these sweet and precious minutes are soon numbered and finished; supper is ended...thanks are returned...the guests are dissmissed with a blessing; the hymn is sung, and we go out to the mount of Olives ; even in this Jerusalem, the city of our solemnities, we have not a continuing city: Jacob hath an opportunity of wrestling with the Angel a while, but

ance.

he must let him go, for the day breaks, (Gen. xxxii. 25.) and he hath a family to look after....a journey to prosecute, and the affairs thereof call for his attend.

We must not be always at the Lord's table; the high priest himself must not be always within the vail : he must go out again to the people when his service is performed: now, it ought to be as much our care to return in a right manner from the ordi. nance, as to approach in a right manner to the ordi. pance. That caution is here needfull John, ver. 8.... Look to yourselves, that we loose not those things which we have wrought which we have gained'-50 some read it. Have we in this ordinance wrought any thing, or gained any thing that is good; we are concerned to see to it, that we do not undo what we have wrought, and let slip what we have gained. When the solemnity is done, our work is not done, still we must be pressing forwards in our duty. This, perhaps, is the mystery of that law in Ezekiel's temple-service, (Ezek. xlvi. 9.), that they should not return from worshipping before the Lord, in the solemn feasts, through the same gate by which they entered in, but by that over against it;' forgetting those things which are behind, still we must reach forth to those things which are before.'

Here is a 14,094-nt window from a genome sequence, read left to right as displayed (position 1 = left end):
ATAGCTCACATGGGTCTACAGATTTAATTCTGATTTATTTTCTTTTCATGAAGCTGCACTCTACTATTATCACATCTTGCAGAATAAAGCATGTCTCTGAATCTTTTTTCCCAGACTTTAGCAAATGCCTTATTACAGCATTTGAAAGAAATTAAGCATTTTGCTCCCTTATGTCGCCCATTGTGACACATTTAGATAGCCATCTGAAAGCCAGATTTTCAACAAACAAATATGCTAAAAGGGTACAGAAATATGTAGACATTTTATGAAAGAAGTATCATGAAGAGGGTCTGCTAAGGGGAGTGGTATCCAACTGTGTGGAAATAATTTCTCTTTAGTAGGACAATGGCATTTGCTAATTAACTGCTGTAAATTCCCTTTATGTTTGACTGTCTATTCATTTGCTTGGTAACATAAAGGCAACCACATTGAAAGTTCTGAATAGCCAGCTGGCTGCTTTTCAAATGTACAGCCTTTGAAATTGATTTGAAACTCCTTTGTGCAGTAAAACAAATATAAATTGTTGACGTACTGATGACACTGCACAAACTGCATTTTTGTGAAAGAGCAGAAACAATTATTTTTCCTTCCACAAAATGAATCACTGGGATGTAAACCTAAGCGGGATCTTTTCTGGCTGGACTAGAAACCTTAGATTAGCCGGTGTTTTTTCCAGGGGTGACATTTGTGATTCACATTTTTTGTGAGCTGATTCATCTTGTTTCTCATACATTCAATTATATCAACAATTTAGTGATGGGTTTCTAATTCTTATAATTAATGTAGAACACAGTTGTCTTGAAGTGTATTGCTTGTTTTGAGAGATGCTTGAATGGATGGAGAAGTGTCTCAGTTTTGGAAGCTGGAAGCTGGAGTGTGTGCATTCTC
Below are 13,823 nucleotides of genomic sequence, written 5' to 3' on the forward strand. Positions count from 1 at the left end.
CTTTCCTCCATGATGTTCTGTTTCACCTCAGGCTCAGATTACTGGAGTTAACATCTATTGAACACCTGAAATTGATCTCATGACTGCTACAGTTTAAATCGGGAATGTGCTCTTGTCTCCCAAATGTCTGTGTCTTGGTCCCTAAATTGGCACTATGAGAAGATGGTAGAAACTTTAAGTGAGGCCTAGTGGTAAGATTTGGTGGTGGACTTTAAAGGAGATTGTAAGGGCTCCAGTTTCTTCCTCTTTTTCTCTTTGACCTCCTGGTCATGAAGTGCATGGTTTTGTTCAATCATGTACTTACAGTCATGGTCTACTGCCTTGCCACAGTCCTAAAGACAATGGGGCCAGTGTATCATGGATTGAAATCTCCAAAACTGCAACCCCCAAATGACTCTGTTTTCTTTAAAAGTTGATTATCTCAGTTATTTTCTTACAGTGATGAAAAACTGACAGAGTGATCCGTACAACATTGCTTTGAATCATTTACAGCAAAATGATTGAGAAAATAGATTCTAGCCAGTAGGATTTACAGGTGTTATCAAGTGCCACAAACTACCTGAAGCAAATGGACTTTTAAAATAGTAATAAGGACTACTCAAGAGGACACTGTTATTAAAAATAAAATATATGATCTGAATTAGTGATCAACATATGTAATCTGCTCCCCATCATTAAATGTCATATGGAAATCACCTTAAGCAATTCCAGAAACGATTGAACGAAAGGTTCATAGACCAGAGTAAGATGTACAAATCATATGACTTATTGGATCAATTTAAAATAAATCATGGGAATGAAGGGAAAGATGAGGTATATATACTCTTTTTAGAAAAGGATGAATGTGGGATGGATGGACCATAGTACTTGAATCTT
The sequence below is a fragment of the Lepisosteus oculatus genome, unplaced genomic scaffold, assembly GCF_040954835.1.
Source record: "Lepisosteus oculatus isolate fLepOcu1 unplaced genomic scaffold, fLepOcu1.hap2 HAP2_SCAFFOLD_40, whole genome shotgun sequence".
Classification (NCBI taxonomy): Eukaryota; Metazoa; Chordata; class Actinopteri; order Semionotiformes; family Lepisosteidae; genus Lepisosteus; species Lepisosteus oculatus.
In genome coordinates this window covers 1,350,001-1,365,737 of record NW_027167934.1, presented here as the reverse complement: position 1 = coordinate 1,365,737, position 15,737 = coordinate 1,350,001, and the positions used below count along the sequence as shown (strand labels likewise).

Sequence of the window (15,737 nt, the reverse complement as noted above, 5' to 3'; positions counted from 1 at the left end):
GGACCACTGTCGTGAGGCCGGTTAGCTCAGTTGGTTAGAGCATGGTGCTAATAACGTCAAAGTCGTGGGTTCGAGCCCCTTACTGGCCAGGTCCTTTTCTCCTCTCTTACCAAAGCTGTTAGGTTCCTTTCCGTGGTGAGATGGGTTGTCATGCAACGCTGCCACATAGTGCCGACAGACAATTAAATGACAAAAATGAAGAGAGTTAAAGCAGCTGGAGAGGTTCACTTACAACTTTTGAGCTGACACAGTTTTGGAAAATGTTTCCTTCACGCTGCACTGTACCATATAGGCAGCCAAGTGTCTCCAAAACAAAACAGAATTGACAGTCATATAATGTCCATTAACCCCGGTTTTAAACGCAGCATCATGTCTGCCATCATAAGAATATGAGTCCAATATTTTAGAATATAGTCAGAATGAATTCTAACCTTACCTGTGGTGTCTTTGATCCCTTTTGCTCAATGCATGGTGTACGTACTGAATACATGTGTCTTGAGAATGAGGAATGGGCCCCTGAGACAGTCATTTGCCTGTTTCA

Let us, enquire, then, what is to be done at our coming away from the ordinance, for the preserving and improving of the impression of it?

First, We should come from this ordinance, ad. miring the condescensions of the divine grace to us. Great are the honors which have here been done us, and the favors which here we have been admitted to: the God that made us hath taken us into covenant and communion with himself: the King of kings hath entertained us at his table, and there we have been feasted with the dainties of heaven...abundantly satisfied with the goodness of his house; exceeding great and precious promises have been here sealed to us, and earnest given us of the eternal inheritance : now,

vance us.

if we know ourselves, this cannot but be the matter of our wonder....our joyful, and yet awful wonder. ;

(1.) Considering our meanness by nature, we have reason to wonder, that the great God should thus ad

Higher than heaven is above the earth, is God above us ; between heaven and earth there is, though a vast, yet only a finite distance; but, between God and man there is an infinite disproportion. What is man, then, (man that is a worm, and the son of man that is a worm), that he should be thus vi. sited and regarded....thus dignified and preferred ?' That favor done to Israel sounds great-Psal. lxxviii. 24.... Man did eat angels' food; but here man is feasted with that which was never angels' food—the